The Machine

ernest and celestine

Welcome back to This Week In Discs! If you see something you like, click on the title to buy it from Amazon. Ernest & Celestine Celestine is a young mouse still learning the ways of the world, and part of her ongoing education is learning that the bears who live on the surface above the subterranean city the mice call home are vicious, mean and constantly intent on eating any mouse they come across. She’s never met one, but she sees no reason why mice and bears can’t be friends. She finds her opinion challenged when one of her excursions up top brings her in contact with a bear named Ernest, and soon the two are on an adventure that goes against all the laws of both bear and mouse society. This French award-winner is a whimsical delight from beginning to end as it tells a sweet tale of friendship that doubles as a metaphor for inter-species relations. Maybe I read too much into that part, but it does work as a story about celebrating commonalities instead of fearing differences, and in that regard it’s a big success. The soft animation, complete with unfinished lines and watercolor stylings, creates an immersive and warm world, and scenes like the duo’s garbage can meet-cute and a wonderfully chaotic chase with police show a diversity that the style handles with equal strength. See it with the bear (or mouse) in your life. [Blu-ray/DVD extras: Making of, animatic, interview]


XLrator Media

The Turing test, created by and named for famed WWII code-breaker Alan Turing, is designed to test a computer’s level of artificial intelligence by having someone engage it in conversation with the intention of determining if they’re talking with a computer or another person. The machine is considered to have passed the test if it’s able to convince people (or leave them uncertain) at least thirty percent of the time. It’s a real-world challenge that’s been explored in fictional entertainment for decades. Films as fantastically fun as WarGames, as wonderfully warm as Her and as… recent… as Transcendence have dealt in varying ways with the idea of computers “thinking” like people. The Machine is a new indie from across the pond that toys around with the concept of human-like A.I. and ties it in with some sexy female cyborg shenanigans. If that sounds up your proverbial alley than you’re in luck as — a handful of issues aside — the film is an entertaining and thought-provoking ride. Dr. Vincent McCarthy (Toby Stephens) is a doctor and scientist working for the British government in their Cold War-like escalation with China. Rather than a race into space though the countries are sprinting towards a higher evolution of artificial intelligence, and while he works to restore some semblance of life to brain-damaged soldiers (and hopefully save his dying daughter) his higher-ups are eyeing possible military applications. When tragedy strikes one of their own, McCarthy’s latest project is given life in a synthetic humanoid body, but as […]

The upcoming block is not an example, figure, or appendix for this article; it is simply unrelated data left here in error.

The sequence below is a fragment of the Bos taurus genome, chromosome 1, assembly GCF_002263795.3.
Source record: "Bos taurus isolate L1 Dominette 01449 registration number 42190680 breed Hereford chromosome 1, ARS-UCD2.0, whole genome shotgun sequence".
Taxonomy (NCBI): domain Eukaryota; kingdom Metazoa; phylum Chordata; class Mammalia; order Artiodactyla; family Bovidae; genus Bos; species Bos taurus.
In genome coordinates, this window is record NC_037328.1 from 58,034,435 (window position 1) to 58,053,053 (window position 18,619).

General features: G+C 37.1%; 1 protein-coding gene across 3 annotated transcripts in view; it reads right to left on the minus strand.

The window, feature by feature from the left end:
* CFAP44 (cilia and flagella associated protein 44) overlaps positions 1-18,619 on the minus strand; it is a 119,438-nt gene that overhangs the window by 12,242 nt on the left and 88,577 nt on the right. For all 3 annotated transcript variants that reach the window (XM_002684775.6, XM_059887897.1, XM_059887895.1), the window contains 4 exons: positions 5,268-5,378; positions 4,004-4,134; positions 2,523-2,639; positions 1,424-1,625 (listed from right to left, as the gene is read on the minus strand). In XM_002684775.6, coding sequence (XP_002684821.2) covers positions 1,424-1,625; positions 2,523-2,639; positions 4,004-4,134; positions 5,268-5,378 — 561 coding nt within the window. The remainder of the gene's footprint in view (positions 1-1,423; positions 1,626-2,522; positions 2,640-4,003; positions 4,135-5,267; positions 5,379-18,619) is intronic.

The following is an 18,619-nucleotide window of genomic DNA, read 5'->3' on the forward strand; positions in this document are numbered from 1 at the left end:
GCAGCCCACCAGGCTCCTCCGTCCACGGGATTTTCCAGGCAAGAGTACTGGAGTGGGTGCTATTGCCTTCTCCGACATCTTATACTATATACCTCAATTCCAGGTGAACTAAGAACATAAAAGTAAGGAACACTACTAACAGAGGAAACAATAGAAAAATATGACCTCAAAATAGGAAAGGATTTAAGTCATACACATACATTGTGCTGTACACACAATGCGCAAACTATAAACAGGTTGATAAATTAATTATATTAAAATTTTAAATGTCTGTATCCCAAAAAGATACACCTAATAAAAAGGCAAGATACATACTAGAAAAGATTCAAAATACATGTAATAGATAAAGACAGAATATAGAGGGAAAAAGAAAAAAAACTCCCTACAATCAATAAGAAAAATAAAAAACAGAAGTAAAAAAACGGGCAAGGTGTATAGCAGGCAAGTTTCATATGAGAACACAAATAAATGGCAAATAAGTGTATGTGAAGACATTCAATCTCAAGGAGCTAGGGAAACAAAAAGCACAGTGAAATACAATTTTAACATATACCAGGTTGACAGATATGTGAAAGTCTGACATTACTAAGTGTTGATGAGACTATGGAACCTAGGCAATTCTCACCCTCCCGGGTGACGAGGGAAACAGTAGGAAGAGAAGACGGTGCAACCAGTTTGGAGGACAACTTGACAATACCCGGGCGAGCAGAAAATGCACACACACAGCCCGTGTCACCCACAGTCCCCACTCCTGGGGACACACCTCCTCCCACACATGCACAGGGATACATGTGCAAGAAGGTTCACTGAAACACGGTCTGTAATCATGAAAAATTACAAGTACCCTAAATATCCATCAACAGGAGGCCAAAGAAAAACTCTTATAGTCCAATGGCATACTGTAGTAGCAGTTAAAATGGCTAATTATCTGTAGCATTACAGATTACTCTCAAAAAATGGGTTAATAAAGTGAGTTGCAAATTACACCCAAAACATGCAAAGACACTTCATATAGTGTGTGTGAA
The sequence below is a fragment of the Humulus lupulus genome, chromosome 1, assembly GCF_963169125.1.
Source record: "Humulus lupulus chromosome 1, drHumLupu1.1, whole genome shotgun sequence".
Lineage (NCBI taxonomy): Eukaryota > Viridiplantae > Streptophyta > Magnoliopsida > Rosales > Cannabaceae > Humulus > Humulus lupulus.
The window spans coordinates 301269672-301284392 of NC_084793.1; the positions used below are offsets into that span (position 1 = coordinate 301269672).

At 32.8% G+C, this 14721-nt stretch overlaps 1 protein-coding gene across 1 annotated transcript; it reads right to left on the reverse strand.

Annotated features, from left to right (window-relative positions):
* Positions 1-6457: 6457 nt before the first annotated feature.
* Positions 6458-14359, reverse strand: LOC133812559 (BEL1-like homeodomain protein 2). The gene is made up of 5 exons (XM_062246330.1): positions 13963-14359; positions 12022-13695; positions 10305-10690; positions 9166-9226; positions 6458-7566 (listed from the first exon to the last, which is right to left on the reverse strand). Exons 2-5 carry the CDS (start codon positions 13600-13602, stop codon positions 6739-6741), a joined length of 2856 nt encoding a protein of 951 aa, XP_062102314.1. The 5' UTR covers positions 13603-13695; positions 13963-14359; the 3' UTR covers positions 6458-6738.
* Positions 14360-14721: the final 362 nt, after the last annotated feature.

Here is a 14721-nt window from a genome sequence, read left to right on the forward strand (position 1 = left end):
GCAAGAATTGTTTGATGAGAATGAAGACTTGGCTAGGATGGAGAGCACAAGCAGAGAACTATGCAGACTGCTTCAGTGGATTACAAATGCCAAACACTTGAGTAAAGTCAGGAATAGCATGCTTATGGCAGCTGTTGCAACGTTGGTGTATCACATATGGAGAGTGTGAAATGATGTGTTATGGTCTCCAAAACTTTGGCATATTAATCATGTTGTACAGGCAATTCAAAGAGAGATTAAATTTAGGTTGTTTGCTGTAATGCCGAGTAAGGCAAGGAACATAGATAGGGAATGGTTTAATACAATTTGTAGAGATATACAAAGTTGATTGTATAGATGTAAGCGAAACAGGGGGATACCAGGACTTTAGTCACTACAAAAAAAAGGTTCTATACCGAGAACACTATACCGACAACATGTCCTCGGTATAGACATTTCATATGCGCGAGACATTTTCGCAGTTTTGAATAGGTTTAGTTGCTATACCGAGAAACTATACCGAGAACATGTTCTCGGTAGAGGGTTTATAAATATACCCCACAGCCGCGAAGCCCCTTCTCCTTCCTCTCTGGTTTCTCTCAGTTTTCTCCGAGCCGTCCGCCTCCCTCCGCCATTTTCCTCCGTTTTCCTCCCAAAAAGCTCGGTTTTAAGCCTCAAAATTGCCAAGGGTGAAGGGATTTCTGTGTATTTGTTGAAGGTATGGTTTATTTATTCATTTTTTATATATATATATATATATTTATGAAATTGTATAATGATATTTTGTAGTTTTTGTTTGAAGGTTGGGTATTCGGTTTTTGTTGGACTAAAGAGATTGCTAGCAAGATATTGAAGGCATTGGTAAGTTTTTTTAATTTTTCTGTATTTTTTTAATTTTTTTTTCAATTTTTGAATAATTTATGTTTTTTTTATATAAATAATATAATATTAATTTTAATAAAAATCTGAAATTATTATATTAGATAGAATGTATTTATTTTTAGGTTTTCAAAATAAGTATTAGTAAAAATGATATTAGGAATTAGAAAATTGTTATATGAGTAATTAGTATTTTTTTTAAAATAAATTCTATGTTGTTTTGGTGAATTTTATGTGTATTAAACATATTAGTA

Good news for a once bankrupt and destitute MGM, their first new production since hitting skid row is on the way. And, perhaps poetically, their new production teams them up with a man who is also on his way back up in the business. The Machine has signed Vin Diesel to star and produce. At the beginning of the 2000s many people saw Diesel as the next king of the action movie genre, but his career never really worked out that way, and Diesel saw his star power fade a bit over the past ten years. With the release and huge success of this year’s Fast Five, Diesel has another chance to make it to the top of the mountain. Could this be the smash hit that will finally anoint him as Hollywood royalty? The Machine sounds like kind of a cross between The Terminator and The Iron Giant. Those are two things that I love, so if they can find a balance in tone, I would say that this project has some real potential. Diesel will play a government weapon that was built to look like a human being, and who has been deactivated for many years. As this film opens, the killer robot is found, reactivated, and befriended by a small child. Presumably a lot of bonding happens after that, then followed up by a big action sequence where the government comes to try and reacquire the machine. Kind of like E.T., only Diesel’s character will love steroids […]

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published: 02.01.2015
published: 01.31.2015
published: 01.30.2015
published: 01.30.2015

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